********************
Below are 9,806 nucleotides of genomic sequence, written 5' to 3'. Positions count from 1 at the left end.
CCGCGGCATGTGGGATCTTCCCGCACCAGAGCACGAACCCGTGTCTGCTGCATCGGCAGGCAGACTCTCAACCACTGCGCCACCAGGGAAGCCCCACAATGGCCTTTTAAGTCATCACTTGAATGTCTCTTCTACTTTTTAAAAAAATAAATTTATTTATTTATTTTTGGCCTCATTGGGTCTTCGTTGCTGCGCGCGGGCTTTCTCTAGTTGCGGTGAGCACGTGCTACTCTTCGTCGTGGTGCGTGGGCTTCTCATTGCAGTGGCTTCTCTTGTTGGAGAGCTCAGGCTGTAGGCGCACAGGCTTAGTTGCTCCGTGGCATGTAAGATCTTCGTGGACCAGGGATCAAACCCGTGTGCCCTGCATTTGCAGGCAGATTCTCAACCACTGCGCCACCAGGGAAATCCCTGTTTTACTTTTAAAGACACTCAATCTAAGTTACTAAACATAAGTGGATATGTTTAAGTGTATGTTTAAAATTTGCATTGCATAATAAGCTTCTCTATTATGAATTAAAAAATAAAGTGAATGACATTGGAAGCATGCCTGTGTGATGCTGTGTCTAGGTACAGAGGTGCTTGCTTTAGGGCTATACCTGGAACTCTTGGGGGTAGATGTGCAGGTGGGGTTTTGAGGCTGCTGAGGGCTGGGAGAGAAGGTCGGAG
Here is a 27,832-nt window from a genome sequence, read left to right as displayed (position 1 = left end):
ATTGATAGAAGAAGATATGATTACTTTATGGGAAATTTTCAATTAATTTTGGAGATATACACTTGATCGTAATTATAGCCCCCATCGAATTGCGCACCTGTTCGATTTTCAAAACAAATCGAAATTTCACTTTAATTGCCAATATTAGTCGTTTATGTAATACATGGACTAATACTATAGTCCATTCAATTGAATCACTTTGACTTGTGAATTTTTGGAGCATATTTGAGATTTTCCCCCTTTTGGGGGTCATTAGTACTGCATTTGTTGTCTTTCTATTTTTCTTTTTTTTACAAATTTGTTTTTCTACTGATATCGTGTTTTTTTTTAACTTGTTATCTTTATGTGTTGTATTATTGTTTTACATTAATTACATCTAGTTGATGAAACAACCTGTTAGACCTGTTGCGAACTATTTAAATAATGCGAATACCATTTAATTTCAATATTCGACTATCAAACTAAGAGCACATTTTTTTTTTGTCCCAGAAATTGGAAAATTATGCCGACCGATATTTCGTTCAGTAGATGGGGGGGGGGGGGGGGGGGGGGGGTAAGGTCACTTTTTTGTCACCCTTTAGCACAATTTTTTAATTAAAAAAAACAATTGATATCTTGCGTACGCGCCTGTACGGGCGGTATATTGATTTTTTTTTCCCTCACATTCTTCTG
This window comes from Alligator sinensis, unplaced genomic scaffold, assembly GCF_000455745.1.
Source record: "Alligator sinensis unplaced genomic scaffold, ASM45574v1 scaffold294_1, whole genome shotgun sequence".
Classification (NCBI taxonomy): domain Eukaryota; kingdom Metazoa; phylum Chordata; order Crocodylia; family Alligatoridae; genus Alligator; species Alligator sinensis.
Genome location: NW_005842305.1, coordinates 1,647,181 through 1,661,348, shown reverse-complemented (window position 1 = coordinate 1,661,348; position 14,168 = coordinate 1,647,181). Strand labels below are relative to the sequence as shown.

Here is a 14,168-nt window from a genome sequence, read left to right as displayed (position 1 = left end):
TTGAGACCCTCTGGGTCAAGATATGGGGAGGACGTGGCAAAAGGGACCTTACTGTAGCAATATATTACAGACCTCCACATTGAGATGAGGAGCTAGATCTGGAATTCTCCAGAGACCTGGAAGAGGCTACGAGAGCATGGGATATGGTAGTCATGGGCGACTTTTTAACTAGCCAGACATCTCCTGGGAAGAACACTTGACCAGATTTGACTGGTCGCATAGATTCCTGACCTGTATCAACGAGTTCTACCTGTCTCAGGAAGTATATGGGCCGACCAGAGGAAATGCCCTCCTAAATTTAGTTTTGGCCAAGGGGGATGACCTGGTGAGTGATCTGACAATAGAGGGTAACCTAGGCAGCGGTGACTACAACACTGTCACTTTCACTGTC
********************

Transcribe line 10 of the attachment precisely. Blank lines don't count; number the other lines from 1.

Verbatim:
TTGAGACCCTCTGGGTCAAGATATGGGGAGGACGTGGCAAAAGGGACCTTACTGTAGCAATATATTACAGACCTCCACATTGAGATGAGGAGCTAGATCTGGAATTCTCCAGAGACCTGGAAGAGGCTACGAGAGCATGGGATATGGTAGTCATGGGCGACTTTTTAACTAGCCAGACATCTCCTGGGAAGAACACTTGACCAGATTTGACTGGTCGCATAGATTCCTGACCTGTATCAACGAGTTCTACCTGTCTCAGGAAGTATATGGGCCGACCAGAGGAAATGCCCTCCTAAATTTAGTTTTGGCCAAGGGGGATGACCTGGTGAGTGATCTGACAATAGAGGGTAACCTAGGCAGCGGTGACTACAACACTGTCACTTTCACTGTC